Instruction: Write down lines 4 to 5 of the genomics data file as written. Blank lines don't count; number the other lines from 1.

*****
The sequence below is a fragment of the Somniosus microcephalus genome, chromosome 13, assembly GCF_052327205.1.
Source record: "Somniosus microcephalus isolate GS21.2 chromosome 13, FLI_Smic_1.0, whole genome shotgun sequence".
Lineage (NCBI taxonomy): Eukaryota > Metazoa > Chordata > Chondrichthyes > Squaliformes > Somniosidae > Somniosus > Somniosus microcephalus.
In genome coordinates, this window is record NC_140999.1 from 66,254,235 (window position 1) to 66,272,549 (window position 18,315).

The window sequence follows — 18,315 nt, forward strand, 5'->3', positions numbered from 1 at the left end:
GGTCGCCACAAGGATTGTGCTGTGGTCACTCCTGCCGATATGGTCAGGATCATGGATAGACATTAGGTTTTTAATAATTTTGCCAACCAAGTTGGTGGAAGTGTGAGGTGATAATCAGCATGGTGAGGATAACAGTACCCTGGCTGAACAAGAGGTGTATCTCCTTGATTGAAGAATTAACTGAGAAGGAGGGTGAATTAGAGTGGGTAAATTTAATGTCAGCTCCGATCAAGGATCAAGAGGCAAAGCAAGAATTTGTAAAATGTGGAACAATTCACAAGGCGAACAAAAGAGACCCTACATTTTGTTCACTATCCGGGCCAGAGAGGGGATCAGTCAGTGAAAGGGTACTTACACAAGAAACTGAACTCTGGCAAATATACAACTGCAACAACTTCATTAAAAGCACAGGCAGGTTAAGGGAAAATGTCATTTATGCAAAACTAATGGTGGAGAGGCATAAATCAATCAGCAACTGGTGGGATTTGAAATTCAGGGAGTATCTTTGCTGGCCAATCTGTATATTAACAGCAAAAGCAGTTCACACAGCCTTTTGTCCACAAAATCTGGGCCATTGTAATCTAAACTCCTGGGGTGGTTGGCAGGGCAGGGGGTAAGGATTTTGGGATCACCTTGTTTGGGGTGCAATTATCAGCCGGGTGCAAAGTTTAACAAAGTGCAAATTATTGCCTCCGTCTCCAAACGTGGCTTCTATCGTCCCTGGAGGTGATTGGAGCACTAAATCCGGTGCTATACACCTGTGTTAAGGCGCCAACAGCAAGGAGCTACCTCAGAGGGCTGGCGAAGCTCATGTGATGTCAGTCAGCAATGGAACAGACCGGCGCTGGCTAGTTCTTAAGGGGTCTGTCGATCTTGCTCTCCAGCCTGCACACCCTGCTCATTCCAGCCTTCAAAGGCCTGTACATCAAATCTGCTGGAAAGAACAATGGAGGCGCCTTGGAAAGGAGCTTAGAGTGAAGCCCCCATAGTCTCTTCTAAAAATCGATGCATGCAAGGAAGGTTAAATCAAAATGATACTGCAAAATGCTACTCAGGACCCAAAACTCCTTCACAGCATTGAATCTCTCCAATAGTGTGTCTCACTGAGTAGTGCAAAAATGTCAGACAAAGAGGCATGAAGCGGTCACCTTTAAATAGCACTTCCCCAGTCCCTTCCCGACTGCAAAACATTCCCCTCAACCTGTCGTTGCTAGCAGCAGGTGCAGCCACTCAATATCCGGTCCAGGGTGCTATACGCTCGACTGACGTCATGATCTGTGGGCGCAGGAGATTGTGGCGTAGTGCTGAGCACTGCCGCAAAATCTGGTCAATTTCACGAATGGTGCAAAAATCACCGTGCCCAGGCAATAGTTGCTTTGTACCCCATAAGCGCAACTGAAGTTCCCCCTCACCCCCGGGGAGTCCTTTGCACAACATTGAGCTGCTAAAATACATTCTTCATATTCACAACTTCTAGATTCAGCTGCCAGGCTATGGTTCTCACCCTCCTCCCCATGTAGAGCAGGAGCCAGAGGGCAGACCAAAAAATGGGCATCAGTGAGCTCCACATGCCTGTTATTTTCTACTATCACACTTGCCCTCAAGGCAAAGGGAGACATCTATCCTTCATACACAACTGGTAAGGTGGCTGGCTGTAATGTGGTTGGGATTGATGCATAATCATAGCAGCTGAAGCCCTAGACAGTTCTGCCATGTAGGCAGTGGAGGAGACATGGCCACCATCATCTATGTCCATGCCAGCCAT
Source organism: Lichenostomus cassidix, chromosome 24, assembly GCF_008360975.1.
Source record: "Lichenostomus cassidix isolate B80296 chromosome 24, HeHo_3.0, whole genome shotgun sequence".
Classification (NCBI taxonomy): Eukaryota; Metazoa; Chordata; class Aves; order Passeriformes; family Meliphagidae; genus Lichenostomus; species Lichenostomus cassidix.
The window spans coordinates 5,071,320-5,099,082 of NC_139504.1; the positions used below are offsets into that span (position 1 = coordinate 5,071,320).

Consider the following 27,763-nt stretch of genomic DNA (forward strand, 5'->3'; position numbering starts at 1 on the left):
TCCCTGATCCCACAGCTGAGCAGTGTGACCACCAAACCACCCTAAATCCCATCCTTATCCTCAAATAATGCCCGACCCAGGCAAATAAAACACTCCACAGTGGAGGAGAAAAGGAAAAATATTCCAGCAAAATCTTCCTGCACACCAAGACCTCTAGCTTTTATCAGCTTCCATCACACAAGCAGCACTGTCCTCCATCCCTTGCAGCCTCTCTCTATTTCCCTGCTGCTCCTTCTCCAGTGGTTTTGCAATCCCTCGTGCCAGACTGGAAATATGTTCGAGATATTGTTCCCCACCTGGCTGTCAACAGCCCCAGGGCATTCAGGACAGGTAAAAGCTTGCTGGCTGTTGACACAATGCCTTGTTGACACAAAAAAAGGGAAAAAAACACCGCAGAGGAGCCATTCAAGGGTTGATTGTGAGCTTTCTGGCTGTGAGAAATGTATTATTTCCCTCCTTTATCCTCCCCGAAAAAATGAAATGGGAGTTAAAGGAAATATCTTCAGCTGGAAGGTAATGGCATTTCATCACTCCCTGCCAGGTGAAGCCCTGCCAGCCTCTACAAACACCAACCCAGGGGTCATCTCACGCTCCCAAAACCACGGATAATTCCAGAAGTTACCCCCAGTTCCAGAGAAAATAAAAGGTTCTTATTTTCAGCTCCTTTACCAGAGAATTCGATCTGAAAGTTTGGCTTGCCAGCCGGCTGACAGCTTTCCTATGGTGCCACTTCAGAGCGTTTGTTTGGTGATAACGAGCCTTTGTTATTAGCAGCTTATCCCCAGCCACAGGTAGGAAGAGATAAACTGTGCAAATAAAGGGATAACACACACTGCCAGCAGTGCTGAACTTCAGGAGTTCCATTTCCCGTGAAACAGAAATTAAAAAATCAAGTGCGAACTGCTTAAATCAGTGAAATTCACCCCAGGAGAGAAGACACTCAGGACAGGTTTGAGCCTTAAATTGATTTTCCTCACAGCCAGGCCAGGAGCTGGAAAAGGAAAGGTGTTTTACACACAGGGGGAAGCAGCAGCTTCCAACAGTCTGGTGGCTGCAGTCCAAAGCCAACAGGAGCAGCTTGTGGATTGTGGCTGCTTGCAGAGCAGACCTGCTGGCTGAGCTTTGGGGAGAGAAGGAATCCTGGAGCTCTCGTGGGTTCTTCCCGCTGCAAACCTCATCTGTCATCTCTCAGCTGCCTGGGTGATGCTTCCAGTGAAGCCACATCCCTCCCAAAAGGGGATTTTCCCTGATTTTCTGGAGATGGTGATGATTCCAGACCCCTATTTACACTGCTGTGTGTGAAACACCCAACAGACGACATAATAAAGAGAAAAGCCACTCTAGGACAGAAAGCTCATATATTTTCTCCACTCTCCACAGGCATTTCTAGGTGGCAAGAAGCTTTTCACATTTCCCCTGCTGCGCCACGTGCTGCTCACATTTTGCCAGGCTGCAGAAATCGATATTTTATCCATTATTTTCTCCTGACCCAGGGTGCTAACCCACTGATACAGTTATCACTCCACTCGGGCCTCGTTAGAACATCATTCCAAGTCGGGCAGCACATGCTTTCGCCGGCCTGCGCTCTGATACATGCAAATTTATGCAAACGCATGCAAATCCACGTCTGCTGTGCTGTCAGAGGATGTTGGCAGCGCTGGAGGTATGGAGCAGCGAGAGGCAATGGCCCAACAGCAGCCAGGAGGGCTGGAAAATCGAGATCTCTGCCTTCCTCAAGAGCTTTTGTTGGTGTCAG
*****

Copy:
In genome coordinates, this window is record NC_140999.1 from 66,254,235 (window position 1) to 66,272,549 (window position 18,315).

The window sequence follows — 18,315 nt, forward strand, 5'->3', positions numbered from 1 at the left end: